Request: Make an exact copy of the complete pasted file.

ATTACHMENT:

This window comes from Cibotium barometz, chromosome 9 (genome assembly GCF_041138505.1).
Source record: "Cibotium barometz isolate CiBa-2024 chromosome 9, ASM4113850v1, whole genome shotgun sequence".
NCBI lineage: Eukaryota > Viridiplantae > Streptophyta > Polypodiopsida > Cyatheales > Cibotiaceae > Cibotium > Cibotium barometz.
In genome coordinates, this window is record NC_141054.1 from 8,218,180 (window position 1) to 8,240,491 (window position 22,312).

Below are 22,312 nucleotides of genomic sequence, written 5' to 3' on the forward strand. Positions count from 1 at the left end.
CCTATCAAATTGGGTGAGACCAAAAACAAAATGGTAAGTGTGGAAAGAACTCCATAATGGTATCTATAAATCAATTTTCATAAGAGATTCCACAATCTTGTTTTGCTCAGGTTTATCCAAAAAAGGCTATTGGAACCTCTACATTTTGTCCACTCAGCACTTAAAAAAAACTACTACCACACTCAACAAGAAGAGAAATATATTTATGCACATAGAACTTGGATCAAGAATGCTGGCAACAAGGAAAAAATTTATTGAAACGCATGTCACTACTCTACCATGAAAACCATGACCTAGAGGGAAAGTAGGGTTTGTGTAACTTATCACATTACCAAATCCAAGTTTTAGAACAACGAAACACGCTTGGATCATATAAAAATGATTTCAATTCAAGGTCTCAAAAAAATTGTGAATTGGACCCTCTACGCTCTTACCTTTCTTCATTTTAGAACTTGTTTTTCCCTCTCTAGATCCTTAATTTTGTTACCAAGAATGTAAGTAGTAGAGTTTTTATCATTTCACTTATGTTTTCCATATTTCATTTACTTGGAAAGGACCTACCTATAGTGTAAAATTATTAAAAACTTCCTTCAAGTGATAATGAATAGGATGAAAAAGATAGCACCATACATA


This window comes from Cibotium barometz, chromosome 9 (genome assembly GCF_041138505.1).
Source record: "Cibotium barometz isolate CiBa-2024 chromosome 9, ASM4113850v1, whole genome shotgun sequence".
NCBI lineage: Eukaryota > Viridiplantae > Streptophyta > Polypodiopsida > Cyatheales > Cibotiaceae > Cibotium > Cibotium barometz.
In genome coordinates, this window is record NC_141054.1 from 8,218,180 (window position 1) to 8,240,491 (window position 22,312).

Below are 22,312 nucleotides of genomic sequence, written 5' to 3' on the forward strand. Positions count from 1 at the left end.
CCTATCAAATTGGGTGAGACCAAAAACAAAATGGTAAGTGTGGAAAGAACTCCATAATGGTATCTATAAATCAATTTTCATAAGAGATTCCACAATCTTGTTTTGCTCAGGTTTATCCAAAAAAGGCTATTGGAACCTCTACATTTTGTCCACTCAGCACTTAAAAAAAACTACTACCACACTCAACAAGAAGAGAAATATATTTATGCACATAGAACTTGGATCAAGAATGCTGGCAACAAGGAAAAAATTTATTGAAACGCATGTCACTACTCTACCATGAAAACCATGACCTAGAGGGAAAGTAGGGTTTGTGTAACTTATCACATTACCAAATCCAAGTTTTAGAACAACGAAACACGCTTGGATCATATAAAAATGATTTCAATTCAAGGTCTCAAAAAAATTGTGAATTGGACCCTCTACGCTCTTACCTTTCTTCATTTTAGAACTTGTTTTTCCCTCTCTAGATCCTTAATTTTGTTACCAAGAATGTAAGTAGTAGAGTTTTTATCATTTCACTTATGTTTTCCATATTTCATTTACTTGGAAAGGACCTACCTATAGTGTAAAATTATTAAAAACTTCCTTCAAGTGATAATGAATAGGATGAAAAAGATAGCACCATACATA